First of all, the term "molecular gastronomy" is almost universally derided by those who practice it and "Modernist cuisine" seems to have become the accepted nomenclature. The book Modernist Cuisine has what I regard as an excellent introduction to the movement and drawing the analogy with other Modernist movements in other artforms. The Modernist movement was about rejecting the lineage of everything that had come before and re-examining basic questions such as "what is perception". Similarly, we can trace a direct lineage from Escoffier to Nouvelle Cuisine and Modernist cuisine seeks to break that lineage.
The best way I've come up with to describe the Modernist philosophy is "the use of technology to gain direct, precise control over temperature, humidity, pressure and texture".
When you're poaching fish in a simmering stock, you want to bring the fish up to 45C by putting it in 80C stock that's heated by a 600C flame. You control point in this scenario is the knob of the stove which is the second derivative of the temperature of this fish. What's more, your feedback loop is entirely perceptual and based on human sensing and control. Modernist cuisine starts with the goal of bringing a fish up to 45C and determines the optimal way of accomplishing that goal which is sous vide. With Sous Vide, you are directly controlling the temperature of the fish and you're doing it precisely because you replace humans with automated feedback loops.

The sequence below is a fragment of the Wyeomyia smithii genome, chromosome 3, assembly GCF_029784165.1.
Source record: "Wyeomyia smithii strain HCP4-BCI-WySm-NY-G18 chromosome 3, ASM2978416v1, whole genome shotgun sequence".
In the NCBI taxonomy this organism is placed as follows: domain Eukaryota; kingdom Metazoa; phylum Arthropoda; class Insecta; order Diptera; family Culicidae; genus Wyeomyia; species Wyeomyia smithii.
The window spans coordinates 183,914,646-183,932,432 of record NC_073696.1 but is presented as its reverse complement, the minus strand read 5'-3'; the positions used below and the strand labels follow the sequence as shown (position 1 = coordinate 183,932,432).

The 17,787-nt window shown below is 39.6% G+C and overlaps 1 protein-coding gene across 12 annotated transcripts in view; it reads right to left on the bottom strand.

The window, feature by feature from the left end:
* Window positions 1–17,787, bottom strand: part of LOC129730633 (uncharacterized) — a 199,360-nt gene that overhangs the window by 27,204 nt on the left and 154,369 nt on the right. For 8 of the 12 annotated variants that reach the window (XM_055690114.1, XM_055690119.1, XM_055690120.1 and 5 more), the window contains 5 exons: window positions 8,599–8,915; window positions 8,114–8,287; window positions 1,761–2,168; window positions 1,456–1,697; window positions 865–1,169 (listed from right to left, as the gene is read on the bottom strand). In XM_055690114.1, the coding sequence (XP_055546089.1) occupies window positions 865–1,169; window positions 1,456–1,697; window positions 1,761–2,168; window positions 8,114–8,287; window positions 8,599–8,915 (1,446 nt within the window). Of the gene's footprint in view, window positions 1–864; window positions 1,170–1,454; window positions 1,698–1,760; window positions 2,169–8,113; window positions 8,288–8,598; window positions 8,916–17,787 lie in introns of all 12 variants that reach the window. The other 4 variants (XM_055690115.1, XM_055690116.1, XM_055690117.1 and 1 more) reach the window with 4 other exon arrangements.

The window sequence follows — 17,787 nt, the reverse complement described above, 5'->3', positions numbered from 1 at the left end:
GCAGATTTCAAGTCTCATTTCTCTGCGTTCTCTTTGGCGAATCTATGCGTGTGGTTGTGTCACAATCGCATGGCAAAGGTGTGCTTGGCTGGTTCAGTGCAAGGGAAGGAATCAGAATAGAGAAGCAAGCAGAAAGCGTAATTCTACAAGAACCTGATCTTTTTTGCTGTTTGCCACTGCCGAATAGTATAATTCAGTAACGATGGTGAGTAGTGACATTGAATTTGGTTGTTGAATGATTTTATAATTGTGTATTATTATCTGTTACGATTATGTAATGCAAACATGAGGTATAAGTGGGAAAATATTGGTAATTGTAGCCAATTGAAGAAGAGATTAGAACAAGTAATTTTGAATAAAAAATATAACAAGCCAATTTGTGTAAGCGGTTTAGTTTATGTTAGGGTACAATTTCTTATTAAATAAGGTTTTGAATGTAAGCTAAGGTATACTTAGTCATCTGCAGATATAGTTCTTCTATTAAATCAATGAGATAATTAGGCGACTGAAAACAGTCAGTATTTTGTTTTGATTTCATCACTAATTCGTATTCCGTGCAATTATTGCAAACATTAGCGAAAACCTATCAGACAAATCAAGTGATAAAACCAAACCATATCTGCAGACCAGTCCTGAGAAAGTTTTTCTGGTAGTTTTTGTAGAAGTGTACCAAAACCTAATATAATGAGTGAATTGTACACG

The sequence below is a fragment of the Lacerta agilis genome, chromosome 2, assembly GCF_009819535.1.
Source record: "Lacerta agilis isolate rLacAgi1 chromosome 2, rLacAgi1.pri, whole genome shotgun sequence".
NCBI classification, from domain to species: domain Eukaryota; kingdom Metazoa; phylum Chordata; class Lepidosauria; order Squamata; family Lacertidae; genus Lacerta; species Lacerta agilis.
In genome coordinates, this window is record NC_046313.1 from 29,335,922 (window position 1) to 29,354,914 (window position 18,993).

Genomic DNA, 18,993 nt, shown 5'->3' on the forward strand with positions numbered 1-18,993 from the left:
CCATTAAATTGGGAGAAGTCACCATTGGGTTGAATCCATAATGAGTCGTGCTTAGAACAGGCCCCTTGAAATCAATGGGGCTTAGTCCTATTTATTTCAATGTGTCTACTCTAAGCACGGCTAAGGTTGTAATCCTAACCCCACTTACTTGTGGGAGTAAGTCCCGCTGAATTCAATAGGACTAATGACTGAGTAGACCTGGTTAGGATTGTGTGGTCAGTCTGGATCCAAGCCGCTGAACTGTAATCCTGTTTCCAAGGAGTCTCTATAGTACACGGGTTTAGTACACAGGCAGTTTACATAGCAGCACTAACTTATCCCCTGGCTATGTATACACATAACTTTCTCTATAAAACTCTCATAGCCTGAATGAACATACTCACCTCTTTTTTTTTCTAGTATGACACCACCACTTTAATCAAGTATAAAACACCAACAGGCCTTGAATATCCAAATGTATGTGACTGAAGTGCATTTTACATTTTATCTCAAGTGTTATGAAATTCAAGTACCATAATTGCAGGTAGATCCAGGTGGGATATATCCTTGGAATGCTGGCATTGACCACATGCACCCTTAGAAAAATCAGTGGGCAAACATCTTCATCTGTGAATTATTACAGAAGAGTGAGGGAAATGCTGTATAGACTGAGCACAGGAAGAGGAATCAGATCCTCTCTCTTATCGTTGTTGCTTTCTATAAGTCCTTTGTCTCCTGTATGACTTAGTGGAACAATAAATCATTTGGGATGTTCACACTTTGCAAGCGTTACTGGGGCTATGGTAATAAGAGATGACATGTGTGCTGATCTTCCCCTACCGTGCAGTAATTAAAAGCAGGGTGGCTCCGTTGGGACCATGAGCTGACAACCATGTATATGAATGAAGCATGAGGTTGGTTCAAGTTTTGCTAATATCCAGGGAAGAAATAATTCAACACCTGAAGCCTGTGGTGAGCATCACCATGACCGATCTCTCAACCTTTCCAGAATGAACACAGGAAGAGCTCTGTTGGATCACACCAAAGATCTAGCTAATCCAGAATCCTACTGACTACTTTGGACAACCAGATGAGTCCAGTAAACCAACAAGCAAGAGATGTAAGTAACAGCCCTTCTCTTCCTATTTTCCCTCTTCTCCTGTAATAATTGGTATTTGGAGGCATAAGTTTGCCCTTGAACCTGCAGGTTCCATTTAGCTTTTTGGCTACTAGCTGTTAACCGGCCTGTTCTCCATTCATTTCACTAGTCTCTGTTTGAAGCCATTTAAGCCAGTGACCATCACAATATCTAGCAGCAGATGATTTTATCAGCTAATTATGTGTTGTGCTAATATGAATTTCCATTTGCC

Another example might be reducing a sauce. In this case, you manipulate the vapor pressure of the liquid through the indirect application of heat. What you really want is to drive water off but you end up causing many inadvertent changes as well. With Modernist cuisine, you use a rotovap to control pressure directly and vacuum evaporate liquids without heating.
Same with using a roux or cornstarch to thicken a gravy. Instead of indirectly controlling the texture of a sauce by picking from one of the dozen common, natural thickeners, Modernist cuisine starts from asking exactly what textural qualities you want from a sauce and then figuring out the right combination of starches, hydrocolloids and proteins that accomplish that task.
Modernist cuisine may seem complicated on the surface because so much of it is new and unfamiliar but I find it actually to be radically more simple than traditional cooking once you understand this ethos. Rather than a hodgepodge of tradition built up over millennia, Modernist cooking is simply about starting first from your desired goals of flavor, temperature, pressure & texture and then figuring out the appropriate use of technology to accomplish that goal.